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Cover Story
As Shatter-Proof as Ever!
Women have broken a lot of Gender Barriers in Society, But The Glass ceiling is not Exactly in that List Yet
Issue Date - 17/03/2011
But sadly, the progress of women in advancing to top management is not as impressive as it should be. A report titled Accelerating Board Diversity Globally, released by Corporate Women Directors International in 2010, indicates that there still is significant under-representation of women on corporate boards around the world. Among the 51 countries included in the report, only one has succeed in having over 30% female representation on corporate boards. Norway reports that 100% of their boards include 40.3% female representation. Canada lags with only 60% of corporate boards reporting approximately 14% female representatives, which is only a improvement over the past 10 years. Approximately 30% of boards in India report female representation, and the average female representation is only 5.3%.

Clearly there is work to be done.

Leadership on Trial: A Manifesto for Leadership Development, a report recently released by the Richard Ivey School of Business, Professors Jeffrey Gandz, Mary Crossan, Gerard Seijts and I share what we learned from a nine month research project following the financial crisis of 2008. We found that one of the most critical failures of the organizations that fared badly during the crisis was a culture marked by lack of ‘constructive dissent’. In other words, many of these organizations, especially their executive teams, were afflicted by groupthink, which occurs when leadership teams and boards achieve consensus without critically testing, analysing, and evaluating ideas.

The many reckless and often disastrous decisions taken at senior management levels in financial and other organizations during the crisis illustrate the power of groupthink to distort reality. Lulled into a false sense of superiority by past successes, these executive teams came to believe that they would never lose. They viewed their actions and decisions as rational and correct, while everyone else was wrong. Consequently, the opinions of others outside the team were not valued and often denigrated. Inside the team, members avoided controversy because they wanted to be seen as team players.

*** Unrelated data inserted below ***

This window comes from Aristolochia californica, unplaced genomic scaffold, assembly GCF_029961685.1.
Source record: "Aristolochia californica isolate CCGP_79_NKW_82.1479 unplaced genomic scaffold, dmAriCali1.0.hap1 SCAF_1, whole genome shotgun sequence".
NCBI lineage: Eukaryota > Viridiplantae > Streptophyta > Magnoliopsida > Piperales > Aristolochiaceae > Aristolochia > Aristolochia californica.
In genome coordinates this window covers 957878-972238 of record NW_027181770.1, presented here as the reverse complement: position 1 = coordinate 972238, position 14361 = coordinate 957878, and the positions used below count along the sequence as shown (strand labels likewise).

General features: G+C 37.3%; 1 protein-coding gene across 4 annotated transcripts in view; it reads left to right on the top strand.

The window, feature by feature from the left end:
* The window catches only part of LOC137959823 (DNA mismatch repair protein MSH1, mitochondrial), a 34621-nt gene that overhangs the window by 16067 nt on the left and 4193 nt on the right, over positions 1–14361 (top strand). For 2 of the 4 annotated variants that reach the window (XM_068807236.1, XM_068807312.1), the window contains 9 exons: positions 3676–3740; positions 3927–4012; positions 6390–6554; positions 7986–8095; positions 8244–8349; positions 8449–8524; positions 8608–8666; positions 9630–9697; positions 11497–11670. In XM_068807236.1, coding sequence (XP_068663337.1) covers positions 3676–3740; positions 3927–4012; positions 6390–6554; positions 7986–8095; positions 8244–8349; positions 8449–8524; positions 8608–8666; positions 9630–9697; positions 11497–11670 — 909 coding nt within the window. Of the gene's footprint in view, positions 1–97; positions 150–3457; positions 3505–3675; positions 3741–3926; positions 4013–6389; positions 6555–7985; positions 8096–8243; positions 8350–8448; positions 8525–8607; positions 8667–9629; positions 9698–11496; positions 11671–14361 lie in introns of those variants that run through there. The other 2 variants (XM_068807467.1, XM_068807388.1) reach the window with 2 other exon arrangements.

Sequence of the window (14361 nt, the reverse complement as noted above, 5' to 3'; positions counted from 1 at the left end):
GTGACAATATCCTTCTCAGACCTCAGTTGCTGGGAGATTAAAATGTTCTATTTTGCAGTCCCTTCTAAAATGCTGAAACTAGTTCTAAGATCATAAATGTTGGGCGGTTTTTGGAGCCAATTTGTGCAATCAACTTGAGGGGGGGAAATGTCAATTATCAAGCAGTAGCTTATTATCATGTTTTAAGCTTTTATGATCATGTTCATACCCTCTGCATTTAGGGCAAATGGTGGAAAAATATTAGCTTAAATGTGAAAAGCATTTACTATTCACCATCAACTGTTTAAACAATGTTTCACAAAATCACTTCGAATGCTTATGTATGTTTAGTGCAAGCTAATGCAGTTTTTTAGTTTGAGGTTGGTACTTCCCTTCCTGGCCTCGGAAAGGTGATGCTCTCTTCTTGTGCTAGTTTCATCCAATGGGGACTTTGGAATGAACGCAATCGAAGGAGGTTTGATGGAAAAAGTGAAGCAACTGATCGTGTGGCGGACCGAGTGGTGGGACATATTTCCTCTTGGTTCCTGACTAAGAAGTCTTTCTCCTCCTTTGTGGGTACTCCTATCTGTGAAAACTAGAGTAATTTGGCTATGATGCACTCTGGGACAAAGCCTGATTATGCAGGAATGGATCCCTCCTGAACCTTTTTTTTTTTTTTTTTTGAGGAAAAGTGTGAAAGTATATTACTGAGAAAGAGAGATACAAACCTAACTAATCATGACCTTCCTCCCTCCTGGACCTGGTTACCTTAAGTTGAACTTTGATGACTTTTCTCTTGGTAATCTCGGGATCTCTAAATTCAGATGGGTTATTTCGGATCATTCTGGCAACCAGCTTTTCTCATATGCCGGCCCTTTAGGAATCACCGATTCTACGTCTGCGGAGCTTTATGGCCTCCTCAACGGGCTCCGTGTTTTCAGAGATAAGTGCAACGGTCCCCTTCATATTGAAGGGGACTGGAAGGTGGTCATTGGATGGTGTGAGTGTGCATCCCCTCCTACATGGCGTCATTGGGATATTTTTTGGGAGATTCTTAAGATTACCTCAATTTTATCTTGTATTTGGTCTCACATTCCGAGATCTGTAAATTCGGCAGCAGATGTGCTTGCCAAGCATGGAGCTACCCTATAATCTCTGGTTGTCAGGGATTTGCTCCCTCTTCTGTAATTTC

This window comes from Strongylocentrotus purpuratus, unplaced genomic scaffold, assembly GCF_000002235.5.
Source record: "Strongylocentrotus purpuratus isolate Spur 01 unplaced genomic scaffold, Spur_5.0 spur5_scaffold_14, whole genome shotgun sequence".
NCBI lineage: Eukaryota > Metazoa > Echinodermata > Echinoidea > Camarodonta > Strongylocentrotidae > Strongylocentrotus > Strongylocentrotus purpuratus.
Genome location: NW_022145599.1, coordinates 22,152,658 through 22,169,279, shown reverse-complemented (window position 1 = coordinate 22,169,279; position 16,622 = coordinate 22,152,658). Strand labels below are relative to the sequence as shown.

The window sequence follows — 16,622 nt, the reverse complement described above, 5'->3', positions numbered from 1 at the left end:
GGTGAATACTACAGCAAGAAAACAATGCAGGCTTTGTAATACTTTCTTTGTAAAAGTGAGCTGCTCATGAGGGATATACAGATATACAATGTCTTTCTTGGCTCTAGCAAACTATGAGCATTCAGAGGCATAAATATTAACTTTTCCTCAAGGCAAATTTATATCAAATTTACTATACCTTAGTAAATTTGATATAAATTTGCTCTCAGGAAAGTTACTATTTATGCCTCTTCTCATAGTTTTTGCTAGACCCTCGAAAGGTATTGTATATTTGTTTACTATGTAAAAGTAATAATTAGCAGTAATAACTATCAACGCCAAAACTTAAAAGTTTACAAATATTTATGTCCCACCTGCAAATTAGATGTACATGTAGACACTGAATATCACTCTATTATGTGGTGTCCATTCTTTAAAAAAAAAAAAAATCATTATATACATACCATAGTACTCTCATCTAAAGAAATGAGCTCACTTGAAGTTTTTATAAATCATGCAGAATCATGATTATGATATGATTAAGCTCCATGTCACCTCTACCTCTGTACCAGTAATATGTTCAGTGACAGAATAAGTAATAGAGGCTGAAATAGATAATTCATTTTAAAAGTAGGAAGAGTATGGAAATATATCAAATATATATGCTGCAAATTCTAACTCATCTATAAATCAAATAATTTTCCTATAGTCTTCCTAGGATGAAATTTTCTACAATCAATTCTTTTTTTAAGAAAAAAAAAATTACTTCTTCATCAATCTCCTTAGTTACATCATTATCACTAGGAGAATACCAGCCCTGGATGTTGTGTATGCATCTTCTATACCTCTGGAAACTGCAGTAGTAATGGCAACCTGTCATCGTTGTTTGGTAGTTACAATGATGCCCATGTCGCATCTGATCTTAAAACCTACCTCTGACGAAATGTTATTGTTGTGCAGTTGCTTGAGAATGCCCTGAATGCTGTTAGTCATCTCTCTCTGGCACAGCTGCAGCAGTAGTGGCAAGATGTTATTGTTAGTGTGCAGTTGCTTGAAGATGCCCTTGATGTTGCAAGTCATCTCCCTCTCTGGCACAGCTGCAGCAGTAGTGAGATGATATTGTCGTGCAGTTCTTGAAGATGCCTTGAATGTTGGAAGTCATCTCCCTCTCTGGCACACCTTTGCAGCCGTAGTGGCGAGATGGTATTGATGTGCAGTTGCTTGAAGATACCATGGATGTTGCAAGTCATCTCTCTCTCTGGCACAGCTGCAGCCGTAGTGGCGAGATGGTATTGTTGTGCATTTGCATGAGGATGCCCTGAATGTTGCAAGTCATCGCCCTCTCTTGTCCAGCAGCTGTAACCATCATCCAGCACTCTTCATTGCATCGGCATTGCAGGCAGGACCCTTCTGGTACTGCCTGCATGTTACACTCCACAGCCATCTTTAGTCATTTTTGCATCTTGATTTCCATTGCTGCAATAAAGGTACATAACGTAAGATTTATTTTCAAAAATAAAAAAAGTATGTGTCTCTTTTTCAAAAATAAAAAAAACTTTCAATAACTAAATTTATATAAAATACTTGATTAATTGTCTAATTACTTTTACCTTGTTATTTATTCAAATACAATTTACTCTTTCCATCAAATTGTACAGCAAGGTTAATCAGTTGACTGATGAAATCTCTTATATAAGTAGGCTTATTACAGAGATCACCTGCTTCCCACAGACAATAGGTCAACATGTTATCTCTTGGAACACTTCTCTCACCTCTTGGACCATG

The catastrophic aftermath of the financial crisis is a clear indication of where organisation with such a handicapped vision ultimately end up.

Building greater diversity and more female representation into organizations is one clear way to enhance a culture where constructive dissent and innovation becomes an inherent positive cultural attribute.

I believe, and the ground breaking research proves me right, that organizations benefit tremendously when women advance to leadership positions. The risks of ignoring this research are costly for all leaders, organizations and governments around the globe.

Coordinated By : Deepti Singh
Of Endurance and Aggression
An Entrepreneur in The Pre-Liberalisation era, that too a Woman, Kiran mazumdar shaw had a real tough time to start with. Nevertheless, as an aggressive visionary she kept Moving to become one of the World’s 100 most Powerful Women

In a country which has both women attaining dizzying heights of success in their fields as well as women who do not have access to basic requirements like health and education – compassion, sensitivity, multi-tasking abilities and the inner strength to excel are the only attributes that can help a woman reach the zenith. Meet such a sparkling woman, Kiran Mazumder Shaw, MD and Chairman, Biocon, whose journey of building the company has been about experimentation, learning, and trying out ideas to defeat the countless challenges that are a part and parcel of a developing country’s business environment.

Like most other start-ups, Biocon too faced the initial hiccups during the pre-liberalisation era. Recalls Kiran, “No bank wanted to lend me, no one wanted to work for me and nobody thought I should be taken seriously.” Realising that there are no shortcuts to success, she started from the scratch in 1978. And within just a year of inception, Biocon was the first company to manufacture and export enzymes to the US and Europe.

She has always been a quick learner and visionary. So, by 1998, when she felt that the potential in enzymes is limited and an exponential growth from a turnover of Rs.750 million was next to impossible, with an urge to look at some other products based on the technology that they had developed for enzymes, she shifted Biocon’s focus to Bio-pharma segment – a move that turned out to be the key revival strategy for Biocon. It charged ahead on a high growth trajectory growing at a CAGR of 100% for six consecutive years to become a Rs.5 billion company by 2004. Harping on the fact that Biocon’s business model hinged on “developing affordable innovative solutions with a lot of local relevance, but a huge global impact,” the company decided to develop new molecules and worked to bring down the costs of critical drugs. Having reached the Rs.5 billion mark, she realised the need of scale and size in order to carve a niche on the global map, and thus went for an IPO in 2004. The response from investors was overwhelming for the company and at close on the listing day, the stock was trading at Rs.484.35 as against offer price of Rs.315 (upper limit of IPO price band) making Biocon a billion-dollar company in terms of market value.


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